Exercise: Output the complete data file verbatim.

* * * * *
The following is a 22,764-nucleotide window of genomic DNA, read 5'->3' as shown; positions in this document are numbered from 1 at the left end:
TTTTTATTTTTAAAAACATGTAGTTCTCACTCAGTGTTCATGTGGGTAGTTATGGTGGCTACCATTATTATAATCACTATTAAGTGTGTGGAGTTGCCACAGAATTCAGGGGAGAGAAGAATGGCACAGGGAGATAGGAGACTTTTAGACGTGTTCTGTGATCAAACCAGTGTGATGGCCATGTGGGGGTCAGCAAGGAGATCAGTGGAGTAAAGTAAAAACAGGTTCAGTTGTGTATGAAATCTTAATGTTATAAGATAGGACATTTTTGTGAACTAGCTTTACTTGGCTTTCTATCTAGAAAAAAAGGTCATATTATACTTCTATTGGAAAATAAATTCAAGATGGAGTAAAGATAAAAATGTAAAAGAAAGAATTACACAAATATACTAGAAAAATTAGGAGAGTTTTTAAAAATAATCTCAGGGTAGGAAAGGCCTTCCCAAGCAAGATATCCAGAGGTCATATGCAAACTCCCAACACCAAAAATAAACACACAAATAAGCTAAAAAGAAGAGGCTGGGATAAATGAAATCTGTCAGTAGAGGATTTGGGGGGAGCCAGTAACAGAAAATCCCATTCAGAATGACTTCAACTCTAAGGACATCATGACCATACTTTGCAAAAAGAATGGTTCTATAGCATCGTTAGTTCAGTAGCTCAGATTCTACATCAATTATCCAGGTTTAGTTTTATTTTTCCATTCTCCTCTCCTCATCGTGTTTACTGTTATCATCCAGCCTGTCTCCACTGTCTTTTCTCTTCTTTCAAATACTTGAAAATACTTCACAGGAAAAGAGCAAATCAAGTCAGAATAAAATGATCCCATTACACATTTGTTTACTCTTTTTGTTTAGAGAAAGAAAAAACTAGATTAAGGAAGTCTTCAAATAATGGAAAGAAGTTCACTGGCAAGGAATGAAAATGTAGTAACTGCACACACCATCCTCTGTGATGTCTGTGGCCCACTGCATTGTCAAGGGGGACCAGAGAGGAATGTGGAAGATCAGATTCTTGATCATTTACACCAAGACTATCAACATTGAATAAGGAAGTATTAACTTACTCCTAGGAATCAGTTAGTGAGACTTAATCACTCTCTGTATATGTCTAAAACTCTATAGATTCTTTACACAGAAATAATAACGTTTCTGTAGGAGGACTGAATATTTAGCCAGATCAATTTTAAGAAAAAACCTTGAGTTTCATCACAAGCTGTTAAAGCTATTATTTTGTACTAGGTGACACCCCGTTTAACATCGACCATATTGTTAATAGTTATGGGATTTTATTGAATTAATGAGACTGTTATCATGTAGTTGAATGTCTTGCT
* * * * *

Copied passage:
The following is a 22,764-nucleotide window of genomic DNA, read 5'->3' as shown; positions in this document are numbered from 1 at the left end:
TTTTTATTTTTAAAAACATGTAGTTCTCACTCAGTGTTCATGTGGGTAGTTATGGTGGCTACCATTATTATAATCACTATTAAGTGTGTGGAGTTGCCACAGAATTCAGGGGAGAGAAGAATGGCACAGGGAGATAGGAGACTTTTAGACGTGTTCTGTGATCAAACCAGTGTGATGGCCATGTGGGGGTCAGCAAGGAGATCAGTGGAGTAAAGTAAAAACAGGTTCAGTTGTGTATGAAATCTTAATGTTATAAGATAGGACATTTTTGTGAACTAGCTTTACTTGGCTTTCTATCTAGAAAAAAAGGTCATATTATACTTCTATTGGAAAATAAATTCAAGATGGAGTAAAGATAAAAATGTAAAAGAAAGAATTACACAAATATACTAGAAAAATTAGGAGAGTTTTTAAAAATAATCTCAGGGTAGGAAAGGCCTTCCCAAGCAAGATATCCAGAGGTCATATGCAAACTCCCAACACCAAAAATAAACACACAAATAAGCTAAAAAGAAGAGGCTGGGATAAATGAAATCTGTCAGTAGAGGATTTGGGGGGAGCCAGTAACAGAAAATCCCATTCAGAATGACTTCAACTCTAAGGACATCATGACCATACTTTGCAAAAAGAATGGTTCTATAGCATCGTTAGTTCAGTAGCTCAGATTCTACATCAATTATCCAGGTTTAGTTTTATTTTTCCATTCTCCTCTCCTCATCGTGTTTACTGTTATCATCCAGCCTGTCTCCACTGTCTTTTCTCTTCTTTCAAATACTTGAAAATACTTCACAGGAAAAGAGCAAATCAAGTCAGAATAAAATGATCCCATTACACATTTGTTTACTCTTTTTGTTTAGAGAAAGAAAAAACTAGATTAAGGAAGTCTTCAAATAATGGAAAGAAGTTCACTGGCAAGGAATGAAAATGTAGTAACTGCACACACCATCCTCTGTGATGTCTGTGGCCCACTGCATTGTCAAGGGGGACCAGAGAGGAATGTGGAAGATCAGATTCTTGATCATTTACACCAAGACTATCAACATTGAATAAGGAAGTATTAACTTACTCCTAGGAATCAGTTAGTGAGACTTAATCACTCTCTGTATATGTCTAAAACTCTATAGATTCTTTACACAGAAATAATAACGTTTCTGTAGGAGGACTGAATATTTAGCCAGATCAATTTTAAGAAAAAACCTTGAGTTTCATCACAAGCTGTTAAAGCTATTATTTTGTACTAGGTGACACCCCGTTTAACATCGACCATATTGTTAATAGTTATGGGATTTTATTGAATTAATGAGACTGTTATCATGTAGTTGAATGTCTTGCT